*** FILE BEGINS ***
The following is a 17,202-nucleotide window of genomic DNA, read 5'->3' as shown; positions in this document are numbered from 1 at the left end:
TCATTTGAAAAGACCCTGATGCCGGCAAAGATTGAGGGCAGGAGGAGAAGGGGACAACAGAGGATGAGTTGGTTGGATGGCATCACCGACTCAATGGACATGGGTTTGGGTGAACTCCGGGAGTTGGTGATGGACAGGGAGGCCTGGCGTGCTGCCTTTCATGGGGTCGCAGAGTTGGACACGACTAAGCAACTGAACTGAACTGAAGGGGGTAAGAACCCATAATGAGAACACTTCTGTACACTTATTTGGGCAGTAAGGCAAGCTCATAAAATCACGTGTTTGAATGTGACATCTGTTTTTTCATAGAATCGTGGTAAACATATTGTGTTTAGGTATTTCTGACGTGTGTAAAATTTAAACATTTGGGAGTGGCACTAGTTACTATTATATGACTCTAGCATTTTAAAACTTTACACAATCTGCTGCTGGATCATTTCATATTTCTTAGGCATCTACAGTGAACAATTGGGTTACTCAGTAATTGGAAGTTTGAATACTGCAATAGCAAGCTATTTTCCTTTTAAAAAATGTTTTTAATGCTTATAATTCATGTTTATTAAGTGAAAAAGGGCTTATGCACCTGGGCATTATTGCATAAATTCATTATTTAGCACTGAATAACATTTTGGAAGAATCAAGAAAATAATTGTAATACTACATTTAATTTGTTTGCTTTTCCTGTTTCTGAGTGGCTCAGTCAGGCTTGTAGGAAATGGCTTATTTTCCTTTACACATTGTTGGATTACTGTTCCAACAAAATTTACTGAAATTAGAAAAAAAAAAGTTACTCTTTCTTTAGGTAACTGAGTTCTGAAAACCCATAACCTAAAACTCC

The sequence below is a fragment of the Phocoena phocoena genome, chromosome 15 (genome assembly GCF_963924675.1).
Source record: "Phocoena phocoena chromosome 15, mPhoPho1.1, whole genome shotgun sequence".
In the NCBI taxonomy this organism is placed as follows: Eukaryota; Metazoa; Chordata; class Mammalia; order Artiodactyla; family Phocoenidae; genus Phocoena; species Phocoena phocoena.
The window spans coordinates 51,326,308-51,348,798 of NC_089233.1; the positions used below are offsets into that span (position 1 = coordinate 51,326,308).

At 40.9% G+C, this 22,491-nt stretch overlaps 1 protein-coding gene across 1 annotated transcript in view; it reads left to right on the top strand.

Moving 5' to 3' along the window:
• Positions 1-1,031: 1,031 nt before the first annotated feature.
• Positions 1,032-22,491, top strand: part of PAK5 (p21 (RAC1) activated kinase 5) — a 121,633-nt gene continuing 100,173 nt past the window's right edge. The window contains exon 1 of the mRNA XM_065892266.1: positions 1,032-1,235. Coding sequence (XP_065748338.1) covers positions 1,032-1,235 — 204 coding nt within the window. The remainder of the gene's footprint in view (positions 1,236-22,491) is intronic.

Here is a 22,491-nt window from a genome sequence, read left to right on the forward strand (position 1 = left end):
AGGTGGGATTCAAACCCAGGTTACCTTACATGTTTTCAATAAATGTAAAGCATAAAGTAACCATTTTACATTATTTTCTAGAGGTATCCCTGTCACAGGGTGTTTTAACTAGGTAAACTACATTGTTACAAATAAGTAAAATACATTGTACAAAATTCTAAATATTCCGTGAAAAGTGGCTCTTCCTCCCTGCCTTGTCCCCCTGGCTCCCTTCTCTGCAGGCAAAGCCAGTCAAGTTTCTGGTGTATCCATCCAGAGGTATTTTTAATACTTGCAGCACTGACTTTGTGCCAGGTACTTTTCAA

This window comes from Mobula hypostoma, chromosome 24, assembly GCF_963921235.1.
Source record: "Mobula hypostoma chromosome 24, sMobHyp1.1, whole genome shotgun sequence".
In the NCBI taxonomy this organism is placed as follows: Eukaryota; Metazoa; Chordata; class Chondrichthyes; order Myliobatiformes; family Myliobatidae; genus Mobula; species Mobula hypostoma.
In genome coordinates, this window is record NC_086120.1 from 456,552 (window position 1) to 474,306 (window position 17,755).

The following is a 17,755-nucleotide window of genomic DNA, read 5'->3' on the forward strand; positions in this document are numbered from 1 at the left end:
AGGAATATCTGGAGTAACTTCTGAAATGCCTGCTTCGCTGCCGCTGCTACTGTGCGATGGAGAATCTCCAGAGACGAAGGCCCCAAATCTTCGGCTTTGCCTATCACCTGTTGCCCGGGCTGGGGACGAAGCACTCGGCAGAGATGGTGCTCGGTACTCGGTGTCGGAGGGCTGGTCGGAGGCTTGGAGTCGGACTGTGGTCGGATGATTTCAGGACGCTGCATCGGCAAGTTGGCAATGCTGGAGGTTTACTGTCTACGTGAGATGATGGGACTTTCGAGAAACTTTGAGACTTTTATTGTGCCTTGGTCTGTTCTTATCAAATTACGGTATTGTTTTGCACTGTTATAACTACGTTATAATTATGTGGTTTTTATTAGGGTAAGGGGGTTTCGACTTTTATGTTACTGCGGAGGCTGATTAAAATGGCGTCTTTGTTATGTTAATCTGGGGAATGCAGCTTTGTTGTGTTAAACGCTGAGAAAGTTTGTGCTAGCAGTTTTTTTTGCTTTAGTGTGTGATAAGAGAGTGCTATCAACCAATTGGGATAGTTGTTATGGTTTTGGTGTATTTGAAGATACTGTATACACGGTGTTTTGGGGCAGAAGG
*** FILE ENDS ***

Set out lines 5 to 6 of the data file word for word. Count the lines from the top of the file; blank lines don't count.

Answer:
In the NCBI taxonomy this organism is placed as follows: Eukaryota; Metazoa; Chordata; class Mammalia; order Artiodactyla; family Phocoenidae; genus Phocoena; species Phocoena phocoena.
The window spans coordinates 51,326,308-51,348,798 of NC_089233.1; the positions used below are offsets into that span (position 1 = coordinate 51,326,308).